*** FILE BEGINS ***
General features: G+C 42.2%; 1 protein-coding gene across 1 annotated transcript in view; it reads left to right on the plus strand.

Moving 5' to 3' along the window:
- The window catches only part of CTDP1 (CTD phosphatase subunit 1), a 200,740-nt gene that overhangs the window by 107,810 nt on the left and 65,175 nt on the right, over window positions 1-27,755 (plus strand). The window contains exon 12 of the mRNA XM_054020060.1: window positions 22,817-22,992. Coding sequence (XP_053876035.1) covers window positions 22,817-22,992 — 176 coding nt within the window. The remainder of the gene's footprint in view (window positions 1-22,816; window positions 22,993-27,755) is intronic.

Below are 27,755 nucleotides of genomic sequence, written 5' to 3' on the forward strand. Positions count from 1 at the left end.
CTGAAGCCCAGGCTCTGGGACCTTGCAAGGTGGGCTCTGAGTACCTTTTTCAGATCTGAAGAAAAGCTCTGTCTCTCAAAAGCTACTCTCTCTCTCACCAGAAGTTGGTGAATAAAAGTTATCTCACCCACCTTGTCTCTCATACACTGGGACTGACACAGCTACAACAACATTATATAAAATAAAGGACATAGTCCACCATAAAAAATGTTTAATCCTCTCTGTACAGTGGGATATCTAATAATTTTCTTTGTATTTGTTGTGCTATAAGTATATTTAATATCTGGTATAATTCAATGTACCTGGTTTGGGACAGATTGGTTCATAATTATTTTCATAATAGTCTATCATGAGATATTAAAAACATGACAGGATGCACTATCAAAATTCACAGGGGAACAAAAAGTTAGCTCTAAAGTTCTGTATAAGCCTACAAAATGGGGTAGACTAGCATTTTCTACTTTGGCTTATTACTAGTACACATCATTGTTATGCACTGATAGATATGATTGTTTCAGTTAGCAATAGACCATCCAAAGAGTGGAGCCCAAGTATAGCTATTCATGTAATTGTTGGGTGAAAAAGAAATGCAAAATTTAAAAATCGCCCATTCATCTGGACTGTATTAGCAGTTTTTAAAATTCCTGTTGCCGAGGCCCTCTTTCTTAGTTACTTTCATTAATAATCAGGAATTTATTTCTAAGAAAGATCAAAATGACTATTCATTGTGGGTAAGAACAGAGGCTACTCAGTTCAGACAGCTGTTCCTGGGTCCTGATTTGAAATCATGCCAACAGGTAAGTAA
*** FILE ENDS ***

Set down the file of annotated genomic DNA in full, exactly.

General features: G+C 42.2%; 1 protein-coding gene across 1 annotated transcript in view; it reads left to right on the plus strand.

Moving 5' to 3' along the window:
- The window catches only part of CTDP1 (CTD phosphatase subunit 1), a 200,740-nt gene that overhangs the window by 107,810 nt on the left and 65,175 nt on the right, over window positions 1-27,755 (plus strand). The window contains exon 12 of the mRNA XM_054020060.1: window positions 22,817-22,992. Coding sequence (XP_053876035.1) covers window positions 22,817-22,992 — 176 coding nt within the window. The remainder of the gene's footprint in view (window positions 1-22,816; window positions 22,993-27,755) is intronic.

Below are 27,755 nucleotides of genomic sequence, written 5' to 3' on the forward strand. Positions count from 1 at the left end.
CTGAAGCCCAGGCTCTGGGACCTTGCAAGGTGGGCTCTGAGTACCTTTTTCAGATCTGAAGAAAAGCTCTGTCTCTCAAAAGCTACTCTCTCTCTCACCAGAAGTTGGTGAATAAAAGTTATCTCACCCACCTTGTCTCTCATACACTGGGACTGACACAGCTACAACAACATTATATAAAATAAAGGACATAGTCCACCATAAAAAATGTTTAATCCTCTCTGTACAGTGGGATATCTAATAATTTTCTTTGTATTTGTTGTGCTATAAGTATATTTAATATCTGGTATAATTCAATGTACCTGGTTTGGGACAGATTGGTTCATAATTATTTTCATAATAGTCTATCATGAGATATTAAAAACATGACAGGATGCACTATCAAAATTCACAGGGGAACAAAAAGTTAGCTCTAAAGTTCTGTATAAGCCTACAAAATGGGGTAGACTAGCATTTTCTACTTTGGCTTATTACTAGTACACATCATTGTTATGCACTGATAGATATGATTGTTTCAGTTAGCAATAGACCATCCAAAGAGTGGAGCCCAAGTATAGCTATTCATGTAATTGTTGGGTGAAAAAGAAATGCAAAATTTAAAAATCGCCCATTCATCTGGACTGTATTAGCAGTTTTTAAAATTCCTGTTGCCGAGGCCCTCTTTCTTAGTTACTTTCATTAATAATCAGGAATTTATTTCTAAGAAAGATCAAAATGACTATTCATTGTGGGTAAGAACAGAGGCTACTCAGTTCAGACAGCTGTTCCTGGGTCCTGATTTGAAATCATGCCAACAGGTAAGTAA